When I moved into this phase for my winter marathon build I was still getting to know Mystery Coach. When he emphasized running no more than 10 miles the day after these more focused back to backs as either a single or double depending on what was easier for me, and at no faster than 7 minute pace, I originally thought he was being too cautious. I was still learning the meaning of "easy" then, but the coach had obviously seen it all before. I needed these easy days, and I eventually looked forward to them. Instead of straddling the middle of the hard/easy scale as I could during conditioning, this specific work required running to the edge of one side, then walking back towards the other. This is a long way of saying that you'll probably be seeing more slow running in my log for the next two months, but only because of a similar increase of faster running. Again with the balance.

Training: 10 miles, 1:02:51, 6:17 pace, w/7 mile MP effort in 5:56, 5:54, 5:51, 5:56, 5:55, 5:54, 5:50. 160HR immediately after, 120HR at one minute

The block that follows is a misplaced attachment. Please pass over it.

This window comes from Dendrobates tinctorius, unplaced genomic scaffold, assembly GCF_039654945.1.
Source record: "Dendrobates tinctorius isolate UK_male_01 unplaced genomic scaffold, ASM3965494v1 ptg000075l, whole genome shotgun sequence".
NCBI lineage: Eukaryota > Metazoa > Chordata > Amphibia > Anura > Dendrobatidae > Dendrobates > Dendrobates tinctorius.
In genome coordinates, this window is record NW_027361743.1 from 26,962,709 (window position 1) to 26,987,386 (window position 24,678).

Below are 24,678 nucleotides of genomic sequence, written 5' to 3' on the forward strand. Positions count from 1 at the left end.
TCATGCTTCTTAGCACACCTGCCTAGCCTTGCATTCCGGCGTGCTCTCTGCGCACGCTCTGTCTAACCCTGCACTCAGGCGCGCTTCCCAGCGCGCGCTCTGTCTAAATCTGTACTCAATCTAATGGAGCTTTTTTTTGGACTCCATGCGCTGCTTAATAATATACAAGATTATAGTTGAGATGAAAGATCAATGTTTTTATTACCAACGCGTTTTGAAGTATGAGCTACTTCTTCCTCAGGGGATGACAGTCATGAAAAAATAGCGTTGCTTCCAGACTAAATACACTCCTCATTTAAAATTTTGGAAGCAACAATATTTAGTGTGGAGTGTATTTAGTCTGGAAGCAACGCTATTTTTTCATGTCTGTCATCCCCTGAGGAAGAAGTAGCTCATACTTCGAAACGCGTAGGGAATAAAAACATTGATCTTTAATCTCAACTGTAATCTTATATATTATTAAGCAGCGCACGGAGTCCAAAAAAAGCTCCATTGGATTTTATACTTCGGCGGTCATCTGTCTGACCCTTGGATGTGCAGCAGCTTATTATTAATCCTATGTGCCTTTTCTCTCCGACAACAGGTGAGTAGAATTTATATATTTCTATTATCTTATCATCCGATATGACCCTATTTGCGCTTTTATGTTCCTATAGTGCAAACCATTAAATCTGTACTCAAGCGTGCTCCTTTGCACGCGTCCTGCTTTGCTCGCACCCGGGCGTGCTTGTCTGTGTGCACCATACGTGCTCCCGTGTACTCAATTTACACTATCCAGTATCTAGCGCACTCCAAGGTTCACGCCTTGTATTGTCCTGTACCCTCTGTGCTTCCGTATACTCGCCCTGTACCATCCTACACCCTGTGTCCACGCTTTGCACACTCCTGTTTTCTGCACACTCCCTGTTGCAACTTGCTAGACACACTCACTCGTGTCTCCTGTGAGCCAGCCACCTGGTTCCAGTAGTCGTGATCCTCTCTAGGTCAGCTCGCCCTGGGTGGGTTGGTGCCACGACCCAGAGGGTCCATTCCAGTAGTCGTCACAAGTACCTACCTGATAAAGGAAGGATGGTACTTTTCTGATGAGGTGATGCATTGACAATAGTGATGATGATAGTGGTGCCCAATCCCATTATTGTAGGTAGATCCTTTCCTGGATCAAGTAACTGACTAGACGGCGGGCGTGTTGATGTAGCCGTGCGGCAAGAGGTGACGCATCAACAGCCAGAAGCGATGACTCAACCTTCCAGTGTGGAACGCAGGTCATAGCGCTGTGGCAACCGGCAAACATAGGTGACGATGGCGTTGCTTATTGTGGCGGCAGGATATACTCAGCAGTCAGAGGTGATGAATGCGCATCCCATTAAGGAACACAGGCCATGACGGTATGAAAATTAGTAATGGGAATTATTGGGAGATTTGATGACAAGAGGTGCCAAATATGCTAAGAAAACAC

7 comments:

Michael said...

What do you know about the R&R Arizona Marathon in mid-January?

Dallen said...

I used to run easy days at around 6:30 pace. I eventually convinced myself that this was too fast, so I forced myself to slow down. Now I think I run my easy days too slow, but I can't force myself to go faster. I'm not sure which is really better. However, it is more fun going faster.

Eric said...

Nice workout today, and excellent post.

Mike said...

Thanks Eric, I appreciate it man. Dallen, I am often amazed and impressed at how fast and comfortable both you and Greg seem to be during your long runs. Being able to manage marathon pace +10% (or faster) for 20+ milers makes me think that both of you are well suited to the marathon. I think a few slower days a week is a good trade off if it enables you to do that kind of specific training without breaking down.

I guess it comes down to all of us being different.

Michael, I'll comment over in your neighborhood on the course tomorrow. I think it's a very fair course and offers the opportunity for fast times. The wind can be a factor, but since it usually blows from East to West it shouldn't be much of a factor. Mile 21-25 is a big, straight road (at least 7 lanes), where I found it a little difficult to concentrate. I'll come up and cheer for you.